Sunday, December 19, 2010
Dollars, but no sense...
She encouraged me with something like, “Price-matching at ____Mart is so easy, you don’t need a brain. Even you can do it, Mom.”
It’s hard to believe that they’ll just take my word on a price. It sounds too good to be true. I mean—I could say any number. If they don’t require proof, they could get ripped off.
It longer to find the super-low prices to match than it would have for me to grow the corn to grind for the chips to make the Doritos I wanted to buy. But the lure of saving fifty cents fired up my blood and I searched for more things I could price match.
At the checkout stand I timidly told the clerk, “The Doritos are on sale at CompetitorMart for $2. I’d like to price match.” It worked. I saved fifty cents.
Emboldened by my success, I price matched another item. And another. I kept going. It was so addicting—throwing out numbers and watching the clerk change them based solely on my word. Such power! Before I knew it, I realized I was going the wrong direction! I price-matched up. Yes—UP! I named an amount eleven cents higher than what the item was priced at. And the clerk took my word for it. He conveniently couldn’t get it to void, and after seven attempts and four angry glares from the customer behind me, I agreed to pay the higher price.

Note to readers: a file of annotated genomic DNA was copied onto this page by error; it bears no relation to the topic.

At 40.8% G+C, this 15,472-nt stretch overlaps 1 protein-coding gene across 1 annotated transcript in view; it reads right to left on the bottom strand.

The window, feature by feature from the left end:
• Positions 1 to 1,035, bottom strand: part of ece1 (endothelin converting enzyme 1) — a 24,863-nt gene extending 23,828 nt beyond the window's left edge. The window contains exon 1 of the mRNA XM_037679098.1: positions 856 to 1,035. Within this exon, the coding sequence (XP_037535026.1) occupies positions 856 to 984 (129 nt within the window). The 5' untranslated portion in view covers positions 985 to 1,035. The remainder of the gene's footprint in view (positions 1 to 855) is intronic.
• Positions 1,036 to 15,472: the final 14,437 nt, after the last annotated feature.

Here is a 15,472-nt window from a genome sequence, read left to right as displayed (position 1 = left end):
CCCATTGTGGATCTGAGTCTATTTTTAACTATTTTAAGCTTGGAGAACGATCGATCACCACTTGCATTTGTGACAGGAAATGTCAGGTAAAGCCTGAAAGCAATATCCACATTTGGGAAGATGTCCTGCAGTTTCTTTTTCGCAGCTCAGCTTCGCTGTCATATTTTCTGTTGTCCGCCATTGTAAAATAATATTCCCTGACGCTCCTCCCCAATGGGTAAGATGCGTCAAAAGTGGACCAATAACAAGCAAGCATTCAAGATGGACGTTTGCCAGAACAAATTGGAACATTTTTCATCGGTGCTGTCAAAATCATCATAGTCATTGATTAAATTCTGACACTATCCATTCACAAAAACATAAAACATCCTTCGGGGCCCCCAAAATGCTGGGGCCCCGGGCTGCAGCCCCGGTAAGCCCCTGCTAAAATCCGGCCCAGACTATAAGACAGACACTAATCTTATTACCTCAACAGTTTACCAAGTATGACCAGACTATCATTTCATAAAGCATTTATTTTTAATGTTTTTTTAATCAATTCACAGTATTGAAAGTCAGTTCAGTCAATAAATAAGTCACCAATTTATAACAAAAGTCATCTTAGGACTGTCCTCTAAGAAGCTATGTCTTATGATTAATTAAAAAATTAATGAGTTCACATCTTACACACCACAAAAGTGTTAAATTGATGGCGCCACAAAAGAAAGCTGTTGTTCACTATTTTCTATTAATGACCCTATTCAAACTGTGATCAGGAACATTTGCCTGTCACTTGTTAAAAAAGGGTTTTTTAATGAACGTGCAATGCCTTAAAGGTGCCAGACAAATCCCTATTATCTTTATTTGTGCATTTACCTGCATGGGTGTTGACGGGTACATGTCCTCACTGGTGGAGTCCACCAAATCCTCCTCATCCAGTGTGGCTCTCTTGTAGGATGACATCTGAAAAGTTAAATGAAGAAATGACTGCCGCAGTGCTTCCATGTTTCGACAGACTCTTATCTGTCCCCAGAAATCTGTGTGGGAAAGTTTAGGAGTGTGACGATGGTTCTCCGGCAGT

By the time I got home, I realized I may have saved $3.75, but probably overpaid by more. I ripped myself off. I decided I’d best leave the saving to the pros.
So now I let my daughter do the shopping and saving and I’ll stick to what I’m good at—the eating, the sleeping, the exaggeration, and avoiding cooking.